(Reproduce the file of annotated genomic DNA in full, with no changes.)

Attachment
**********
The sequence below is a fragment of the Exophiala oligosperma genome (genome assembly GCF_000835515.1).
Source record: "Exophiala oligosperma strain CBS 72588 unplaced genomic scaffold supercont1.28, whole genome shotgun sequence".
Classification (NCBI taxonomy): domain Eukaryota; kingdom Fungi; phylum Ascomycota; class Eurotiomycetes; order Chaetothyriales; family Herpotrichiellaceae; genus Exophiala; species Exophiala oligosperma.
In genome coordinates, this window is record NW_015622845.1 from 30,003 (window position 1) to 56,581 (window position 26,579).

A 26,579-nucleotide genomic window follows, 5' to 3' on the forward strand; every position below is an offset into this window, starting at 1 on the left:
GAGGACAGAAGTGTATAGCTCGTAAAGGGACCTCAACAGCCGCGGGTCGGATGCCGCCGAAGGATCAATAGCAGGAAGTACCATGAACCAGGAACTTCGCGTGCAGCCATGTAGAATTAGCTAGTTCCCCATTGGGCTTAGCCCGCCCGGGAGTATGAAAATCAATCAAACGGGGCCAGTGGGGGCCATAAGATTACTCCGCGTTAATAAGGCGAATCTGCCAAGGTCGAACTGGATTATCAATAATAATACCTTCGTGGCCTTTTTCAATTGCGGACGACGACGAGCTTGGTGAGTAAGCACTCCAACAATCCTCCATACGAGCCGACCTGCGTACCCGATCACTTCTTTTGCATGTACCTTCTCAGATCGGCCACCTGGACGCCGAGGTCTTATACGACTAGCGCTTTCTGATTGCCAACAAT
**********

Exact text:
The sequence below is a fragment of the Exophiala oligosperma genome (genome assembly GCF_000835515.1).
Source record: "Exophiala oligosperma strain CBS 72588 unplaced genomic scaffold supercont1.28, whole genome shotgun sequence".
Classification (NCBI taxonomy): domain Eukaryota; kingdom Fungi; phylum Ascomycota; class Eurotiomycetes; order Chaetothyriales; family Herpotrichiellaceae; genus Exophiala; species Exophiala oligosperma.
In genome coordinates, this window is record NW_015622845.1 from 30,003 (window position 1) to 56,581 (window position 26,579).

A 26,579-nucleotide genomic window follows, 5' to 3' on the forward strand; every position below is an offset into this window, starting at 1 on the left:
GAGGACAGAAGTGTATAGCTCGTAAAGGGACCTCAACAGCCGCGGGTCGGATGCCGCCGAAGGATCAATAGCAGGAAGTACCATGAACCAGGAACTTCGCGTGCAGCCATGTAGAATTAGCTAGTTCCCCATTGGGCTTAGCCCGCCCGGGAGTATGAAAATCAATCAAACGGGGCCAGTGGGGGCCATAAGATTACTCCGCGTTAATAAGGCGAATCTGCCAAGGTCGAACTGGATTATCAATAATAATACCTTCGTGGCCTTTTTCAATTGCGGACGACGACGAGCTTGGTGAGTAAGCACTCCAACAATCCTCCATACGAGCCGACCTGCGTACCCGATCACTTCTTTTGCATGTACCTTCTCAGATCGGCCACCTGGACGCCGAGGTCTTATACGACTAGCGCTTTCTGATTGCCAACAAT